Wander's origin story: 'Born to hit'

June 21st, 2021

Wander Franco sat behind a group of tables pushed together at the Boga Boga Restaurant in Santo Domingo and handled the makeshift dais and press conference with ease.

He answered questions like a pro about his long-term goals and why he would make a good big leaguer one day. Then he posed for photos and signed a few autographs, as is sometimes customary at news conferences in the Dominican Republic.

The reporters in attendance hung on Franco’s every word, and everyone there knew they were witnessing something extraordinary as he officially joined Rudy Santin's MVP Sports Academy in Santo Domingo. Odd, sure, but extraordinary, nonetheless. This kind of event was unprecedented.

Franco had just turned 13.

Today, Franco is baseball's top prospect and on the cusp of his Major League debut. But you have to turn back the clock several years to find out where he comes from, what made him special and when everybody knew he had a chance to be the next great one.

“I feel like I was born to hit,” Franco said in Spanish. “It’s something God gave me. Since I was a little boy, I’ve always been able to make good contact and hit the ball hard.”

Like many kids in the D.R., Franco began playing the game at an early age. He was 10 when he joined a family friend named Oritel "Chiqui" Peguero and began training for a career in professional baseball. "Chiqui" ran a small program but had relationships with well-known trainers at much bigger programs. One of those trainers was Rudy Santin, a former Major League scout and executive who had spent a combined 27 years with the Yankees, Rays and Giants before becoming a player trainer in 2011.

In an interview with MLB.com before his death last summer, Santin recounted how he found Franco.

"I was on a trip to Bani to look at a pitcher to add to my program, and I asked Chiqui if he had anyone else to see. He told me he had a 10-year-old that was a natural," Santin said in 2018, "I'm like, 'OK, sure.' But as soon as the kid got to the second ground ball, I'm like, 'Wow, this guy is special.' He looked like a miniature big leaguer. I wanted to work with Wander right then, but he was too young, so I left him a pair of spikes and a glove and told them to call me in a few years."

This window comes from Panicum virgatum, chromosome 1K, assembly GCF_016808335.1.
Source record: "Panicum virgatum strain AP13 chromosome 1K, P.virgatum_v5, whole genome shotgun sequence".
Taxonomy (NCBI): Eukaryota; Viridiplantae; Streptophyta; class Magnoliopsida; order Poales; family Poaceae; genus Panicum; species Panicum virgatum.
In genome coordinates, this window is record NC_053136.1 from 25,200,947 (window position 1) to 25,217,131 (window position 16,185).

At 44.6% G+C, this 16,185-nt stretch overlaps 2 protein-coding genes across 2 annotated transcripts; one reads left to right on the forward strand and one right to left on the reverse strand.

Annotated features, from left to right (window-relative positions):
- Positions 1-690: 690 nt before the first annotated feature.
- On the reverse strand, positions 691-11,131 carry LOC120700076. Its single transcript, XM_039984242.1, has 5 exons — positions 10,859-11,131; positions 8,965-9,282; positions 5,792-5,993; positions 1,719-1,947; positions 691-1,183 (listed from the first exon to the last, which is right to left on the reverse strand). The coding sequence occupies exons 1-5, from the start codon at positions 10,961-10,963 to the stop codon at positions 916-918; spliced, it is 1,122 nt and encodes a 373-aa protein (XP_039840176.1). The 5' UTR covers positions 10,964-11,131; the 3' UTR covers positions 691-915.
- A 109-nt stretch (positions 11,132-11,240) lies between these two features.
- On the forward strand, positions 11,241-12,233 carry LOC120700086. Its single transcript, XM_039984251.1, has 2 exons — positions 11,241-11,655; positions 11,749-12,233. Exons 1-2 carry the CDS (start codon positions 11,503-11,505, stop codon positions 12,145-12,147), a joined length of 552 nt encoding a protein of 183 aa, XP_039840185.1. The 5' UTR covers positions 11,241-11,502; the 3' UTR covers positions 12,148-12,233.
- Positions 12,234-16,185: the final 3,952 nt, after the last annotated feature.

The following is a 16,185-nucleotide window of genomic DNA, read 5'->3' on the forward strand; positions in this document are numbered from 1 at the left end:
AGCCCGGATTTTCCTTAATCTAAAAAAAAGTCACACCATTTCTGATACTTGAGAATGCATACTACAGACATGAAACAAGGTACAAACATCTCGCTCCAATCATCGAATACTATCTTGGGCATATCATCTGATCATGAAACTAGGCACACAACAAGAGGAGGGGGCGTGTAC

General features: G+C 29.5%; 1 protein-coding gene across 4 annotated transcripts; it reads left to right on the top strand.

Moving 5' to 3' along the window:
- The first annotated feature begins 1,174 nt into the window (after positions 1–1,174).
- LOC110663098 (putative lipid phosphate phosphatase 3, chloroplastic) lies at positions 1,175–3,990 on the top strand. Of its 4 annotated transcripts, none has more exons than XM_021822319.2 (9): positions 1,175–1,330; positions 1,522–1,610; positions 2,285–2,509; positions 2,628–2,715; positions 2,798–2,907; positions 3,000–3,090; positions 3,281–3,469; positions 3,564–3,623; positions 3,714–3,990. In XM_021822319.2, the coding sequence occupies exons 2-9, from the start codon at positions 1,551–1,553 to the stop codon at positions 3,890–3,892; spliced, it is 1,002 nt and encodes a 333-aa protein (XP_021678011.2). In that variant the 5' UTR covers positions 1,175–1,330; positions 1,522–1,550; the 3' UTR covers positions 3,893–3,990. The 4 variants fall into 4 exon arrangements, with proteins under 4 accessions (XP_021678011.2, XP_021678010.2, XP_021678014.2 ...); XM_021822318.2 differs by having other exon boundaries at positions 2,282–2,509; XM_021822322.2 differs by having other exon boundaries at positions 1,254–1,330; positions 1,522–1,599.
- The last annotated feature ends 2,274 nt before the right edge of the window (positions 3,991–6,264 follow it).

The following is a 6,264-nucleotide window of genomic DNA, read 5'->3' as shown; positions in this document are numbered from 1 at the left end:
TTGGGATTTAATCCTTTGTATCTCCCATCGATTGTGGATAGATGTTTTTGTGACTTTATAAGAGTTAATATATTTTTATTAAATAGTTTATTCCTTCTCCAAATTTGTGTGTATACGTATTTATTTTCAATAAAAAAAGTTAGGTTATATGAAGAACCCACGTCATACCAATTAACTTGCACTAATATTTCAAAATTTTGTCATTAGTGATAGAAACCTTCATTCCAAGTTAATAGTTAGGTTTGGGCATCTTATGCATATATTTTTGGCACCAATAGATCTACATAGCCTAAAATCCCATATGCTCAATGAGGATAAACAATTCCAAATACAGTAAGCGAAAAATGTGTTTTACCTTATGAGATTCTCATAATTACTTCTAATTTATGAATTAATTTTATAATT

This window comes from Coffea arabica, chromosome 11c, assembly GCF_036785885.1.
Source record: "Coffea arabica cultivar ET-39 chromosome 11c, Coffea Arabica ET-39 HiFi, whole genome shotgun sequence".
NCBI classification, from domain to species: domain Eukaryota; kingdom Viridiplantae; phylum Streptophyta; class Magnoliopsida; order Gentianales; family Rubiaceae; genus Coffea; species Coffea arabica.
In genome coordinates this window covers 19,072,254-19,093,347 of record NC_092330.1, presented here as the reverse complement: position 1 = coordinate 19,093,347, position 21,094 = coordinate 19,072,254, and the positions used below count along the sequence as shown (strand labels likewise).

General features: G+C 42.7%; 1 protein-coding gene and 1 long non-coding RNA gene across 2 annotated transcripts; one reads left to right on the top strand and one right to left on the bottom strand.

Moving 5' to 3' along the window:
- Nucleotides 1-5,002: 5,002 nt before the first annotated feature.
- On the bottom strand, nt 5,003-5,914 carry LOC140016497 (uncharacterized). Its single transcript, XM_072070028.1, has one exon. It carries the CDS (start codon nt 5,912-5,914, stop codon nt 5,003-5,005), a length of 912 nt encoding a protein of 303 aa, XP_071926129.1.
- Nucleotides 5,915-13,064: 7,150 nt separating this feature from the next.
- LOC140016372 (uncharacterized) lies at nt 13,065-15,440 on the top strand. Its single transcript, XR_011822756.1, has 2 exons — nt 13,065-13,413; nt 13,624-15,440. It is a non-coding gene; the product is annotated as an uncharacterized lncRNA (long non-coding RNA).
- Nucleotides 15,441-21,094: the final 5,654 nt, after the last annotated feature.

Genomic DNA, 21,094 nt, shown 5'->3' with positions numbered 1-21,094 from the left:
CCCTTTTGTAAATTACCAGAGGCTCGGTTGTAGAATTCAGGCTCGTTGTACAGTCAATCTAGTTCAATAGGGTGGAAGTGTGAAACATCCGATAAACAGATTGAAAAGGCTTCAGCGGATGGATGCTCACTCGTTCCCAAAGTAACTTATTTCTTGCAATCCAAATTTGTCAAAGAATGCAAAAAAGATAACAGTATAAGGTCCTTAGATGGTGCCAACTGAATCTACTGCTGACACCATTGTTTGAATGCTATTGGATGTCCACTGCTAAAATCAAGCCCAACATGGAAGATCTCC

Chiqui sent Franco to Santin's MVP Sports Academy in Santo Domingo two years later and the rest is history. The longtime scout held that event at a local restaurant to announce the news.

Under Santin’s guidance, Franco visited MLB team academies in the D.R., starred in showcases and worked out on the tryout circuit that's common for top international prospects. The Rays first laid eyes on him back in 2014 while scouting outfielder Jesús Sánchez, who was also in Santin's program.

“One day, we’re sitting there watching Jesus Sanchez, and (Rudy Santin) kind of says, ‘Hey, you’re going to really like a surprise that I have for you guys,’” Carlos Rodriguez, the club’s vice president of player development and international scouting, recently said. “It wasn’t an official showcase. It was more like, ‘This is what I’m trying to polish up.’ And it was Wander. There was a lot to like, obviously. Up-the-middle prospect. Always had those really electric, quick hands. Loose, whippy swing. Always seemed to enjoy being on the field.”

Watching a young Franco perform in those early days was a sight to behold. He’s known as a force at the plate now, but back then, international scouts compared Franco’s hands and footwork on defense to Omar Vizquel’s. He was just so smooth. At the plate, he could hit the ball with authority from both sides. His baseball instincts and baseball IQ were also advanced beyond his years. Franco was the nephew of former big leaguers Erick and Willy Aybar, the neighbor of Cleveland third baseman José Ramírez and it showed. Even at 15, Franco walked, talked and more importantly, played like a prospect who was going to be in the big leagues one day.

He did have a few critics. Some international scouts expressed concern about Franco’s future projection because of his size. Was he strong enough? Was he going to grow? There were also questions about his muscular lower half. Others wondered if he had the ability to stick at shortstop. However, there was no denying Franco’s prowess on defense and the way he could always barrel up the baseball every time he stepped in the batter’s box. He could run, too. The makeup was also off of the charts. It’s no surprise Franco was considered the top international prospect when he signed for $3,825,000 with the Rays on July 2, 2017. The Yankees, Blue Jays and Brewers were also in the mix to sign him.

“I think we had pretty good consensus that he was going to be a really good offensive player, but a lot of the chatter at the time was about, like, ‘Where’s he going to end up playing?’ Is he going to be a shortstop? Is he going to play second, third?” Rodriguez said. “Toward the end of our time evaluating him prior to him signing, we just kind of sat back and watched him play. Just watched him play, observed his intellect on the field, his baseball IQ, the energy he brings. And walked away feeling pretty good about having something potentially special, and he hasn’t disappointed.”

That’s an understatement. Franco’s meteoric rise though the Minor Leagues is one of the best stories in baseball and the next chapter is about to begin. Back in 2017, he made his deal official at the Rays’ complex in the D.R. with very little fanfare. His next press conference will be an international event.

Franco will be ready for the big stage. He always has been.